Did you give directions in another message on how prepare this mix? If not I think many of us would be very interested in exactly how you did this. I have personally found some a case where having the popylene glycol too hot breaks down the chemical and don't want to risk that.



    Sandy
     
  3. Tom Hoskinson

    Tom Hoskinson Member

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    Sandy, I believe that 8 grams of Amidol will dissolve in about 200ml of propylene glycol at 170F (or lower). As you will see below, I actually raised the temperature of the Amidol/PG solution to 270F in the process of trying to get the whole 8 grams of Amidol into solution in 150ml of PG. The elevated temperature does not appear to have affected the activity of the reagent over my 1 month "life test."

    I will be mixing another (larger) batch of Amidol/PG stock solution this week and will post the results. Again, I will do this under a vented hood and will start with room temperature polyethylene glycol (~70F) for safety reasons.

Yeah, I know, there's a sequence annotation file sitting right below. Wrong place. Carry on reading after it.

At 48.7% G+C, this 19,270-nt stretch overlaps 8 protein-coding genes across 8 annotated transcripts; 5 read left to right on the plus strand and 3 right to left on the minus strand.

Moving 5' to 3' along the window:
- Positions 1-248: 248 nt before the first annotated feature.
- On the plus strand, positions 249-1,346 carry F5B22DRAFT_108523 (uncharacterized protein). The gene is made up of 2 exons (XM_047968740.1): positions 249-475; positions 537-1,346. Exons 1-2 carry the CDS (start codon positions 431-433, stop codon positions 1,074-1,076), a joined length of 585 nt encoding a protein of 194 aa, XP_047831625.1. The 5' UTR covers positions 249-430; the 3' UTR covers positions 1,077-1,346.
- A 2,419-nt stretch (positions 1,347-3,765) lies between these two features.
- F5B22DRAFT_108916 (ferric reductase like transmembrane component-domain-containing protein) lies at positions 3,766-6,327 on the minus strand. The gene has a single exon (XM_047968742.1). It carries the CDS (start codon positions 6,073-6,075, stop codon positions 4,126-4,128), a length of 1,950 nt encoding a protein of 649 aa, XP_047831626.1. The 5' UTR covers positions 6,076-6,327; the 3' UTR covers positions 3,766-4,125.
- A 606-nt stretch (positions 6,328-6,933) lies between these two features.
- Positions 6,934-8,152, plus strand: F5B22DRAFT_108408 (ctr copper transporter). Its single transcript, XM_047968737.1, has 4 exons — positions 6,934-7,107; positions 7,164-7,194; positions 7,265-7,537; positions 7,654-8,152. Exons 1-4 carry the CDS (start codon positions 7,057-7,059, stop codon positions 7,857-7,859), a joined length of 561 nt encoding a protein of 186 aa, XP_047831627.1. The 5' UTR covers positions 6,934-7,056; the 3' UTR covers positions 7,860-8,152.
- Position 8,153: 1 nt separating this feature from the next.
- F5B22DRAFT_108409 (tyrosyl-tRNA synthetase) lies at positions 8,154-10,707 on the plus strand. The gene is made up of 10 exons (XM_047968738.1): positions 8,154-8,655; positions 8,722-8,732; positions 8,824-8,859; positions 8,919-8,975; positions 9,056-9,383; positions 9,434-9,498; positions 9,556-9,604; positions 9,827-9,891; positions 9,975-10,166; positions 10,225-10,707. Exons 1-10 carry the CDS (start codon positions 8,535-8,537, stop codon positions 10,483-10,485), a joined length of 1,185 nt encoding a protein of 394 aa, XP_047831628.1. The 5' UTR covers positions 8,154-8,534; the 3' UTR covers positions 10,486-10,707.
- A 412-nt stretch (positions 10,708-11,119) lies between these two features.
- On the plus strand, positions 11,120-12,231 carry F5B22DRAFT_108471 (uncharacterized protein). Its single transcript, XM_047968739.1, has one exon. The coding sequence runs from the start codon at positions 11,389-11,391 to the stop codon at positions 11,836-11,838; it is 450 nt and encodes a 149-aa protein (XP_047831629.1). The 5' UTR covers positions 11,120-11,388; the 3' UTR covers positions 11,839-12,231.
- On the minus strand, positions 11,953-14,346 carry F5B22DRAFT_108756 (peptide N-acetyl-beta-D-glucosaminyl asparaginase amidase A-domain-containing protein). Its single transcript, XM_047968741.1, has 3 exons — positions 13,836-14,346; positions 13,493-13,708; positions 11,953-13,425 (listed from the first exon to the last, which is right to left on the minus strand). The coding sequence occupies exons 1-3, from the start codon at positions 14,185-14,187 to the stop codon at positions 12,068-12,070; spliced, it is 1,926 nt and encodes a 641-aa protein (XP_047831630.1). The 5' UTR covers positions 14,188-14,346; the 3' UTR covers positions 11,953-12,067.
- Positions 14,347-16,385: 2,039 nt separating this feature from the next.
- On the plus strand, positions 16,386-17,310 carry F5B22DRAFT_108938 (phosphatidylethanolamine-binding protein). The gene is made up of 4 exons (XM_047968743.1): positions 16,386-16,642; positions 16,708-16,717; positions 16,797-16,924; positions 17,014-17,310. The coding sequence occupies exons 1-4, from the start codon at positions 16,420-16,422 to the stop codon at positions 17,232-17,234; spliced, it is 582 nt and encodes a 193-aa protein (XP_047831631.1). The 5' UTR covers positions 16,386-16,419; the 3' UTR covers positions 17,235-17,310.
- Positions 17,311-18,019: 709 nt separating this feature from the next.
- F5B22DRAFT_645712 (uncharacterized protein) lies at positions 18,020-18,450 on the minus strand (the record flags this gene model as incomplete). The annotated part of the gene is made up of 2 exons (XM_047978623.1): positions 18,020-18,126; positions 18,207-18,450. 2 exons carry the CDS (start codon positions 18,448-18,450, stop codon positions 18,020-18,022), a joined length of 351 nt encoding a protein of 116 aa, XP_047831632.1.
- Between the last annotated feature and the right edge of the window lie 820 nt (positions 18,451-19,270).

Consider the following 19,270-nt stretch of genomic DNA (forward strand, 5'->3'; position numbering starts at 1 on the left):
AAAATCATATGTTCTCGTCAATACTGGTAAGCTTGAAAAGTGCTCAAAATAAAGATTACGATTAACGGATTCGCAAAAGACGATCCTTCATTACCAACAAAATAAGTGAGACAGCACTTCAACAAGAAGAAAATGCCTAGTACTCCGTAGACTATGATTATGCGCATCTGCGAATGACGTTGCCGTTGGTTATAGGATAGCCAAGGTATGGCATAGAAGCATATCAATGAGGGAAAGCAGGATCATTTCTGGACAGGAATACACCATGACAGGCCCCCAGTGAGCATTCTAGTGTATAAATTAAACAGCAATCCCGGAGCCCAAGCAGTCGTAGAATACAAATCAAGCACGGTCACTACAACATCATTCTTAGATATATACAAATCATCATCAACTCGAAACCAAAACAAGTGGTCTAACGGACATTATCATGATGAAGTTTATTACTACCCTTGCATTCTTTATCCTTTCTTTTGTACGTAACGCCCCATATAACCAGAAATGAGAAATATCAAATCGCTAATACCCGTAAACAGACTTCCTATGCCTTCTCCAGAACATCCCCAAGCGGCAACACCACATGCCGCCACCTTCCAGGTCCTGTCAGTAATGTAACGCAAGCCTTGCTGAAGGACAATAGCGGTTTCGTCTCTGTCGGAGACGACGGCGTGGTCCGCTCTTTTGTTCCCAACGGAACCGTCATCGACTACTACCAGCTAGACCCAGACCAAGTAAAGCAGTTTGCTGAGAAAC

Before trying propylene glycol as an Amidol solvent, I tried mixing 8 grams of Amidol in about 130ml of Methanol at room temperature. I estimate that about 5 grams of the 8 went into solution. The resulting solution was blue/violet in color. I did not life test this mixture.

    Here is a quote from my June posting on Amidol/PG on the Chemistry thread in the Azo Forum:

    "I also tried dissolving 8 grams of Amidol in 150ml of Propylene Glycol (PG). I put 150ml of PG in a 300ml Pyrex beaker, dropped in a teflon coated stirring magnet and poured in 8 grams of Amidol. Some of the Amidol slowly went into solution at room temperature (dark blue solution color). I increased the temperature with continuous magnetic stirring (under a vented chemical hood). Most of the Amidol dissolved by the time the solution reached 170 deg. F. I continued heating and stirring until the solution reached 270 deg. F. I could see that there was still some undissolved residue at that temperature. I slowly cooled the solution and decanted it into a bottle. There was about a gram (estimated) of undissolved material left in the beaker. I added 30ml of methanol to this residue, stirred and it dissolved (violet color). I added this to the PG mix (now a indigo color)and saw no color change. I will watch this solution for changes (color, activity, etc)."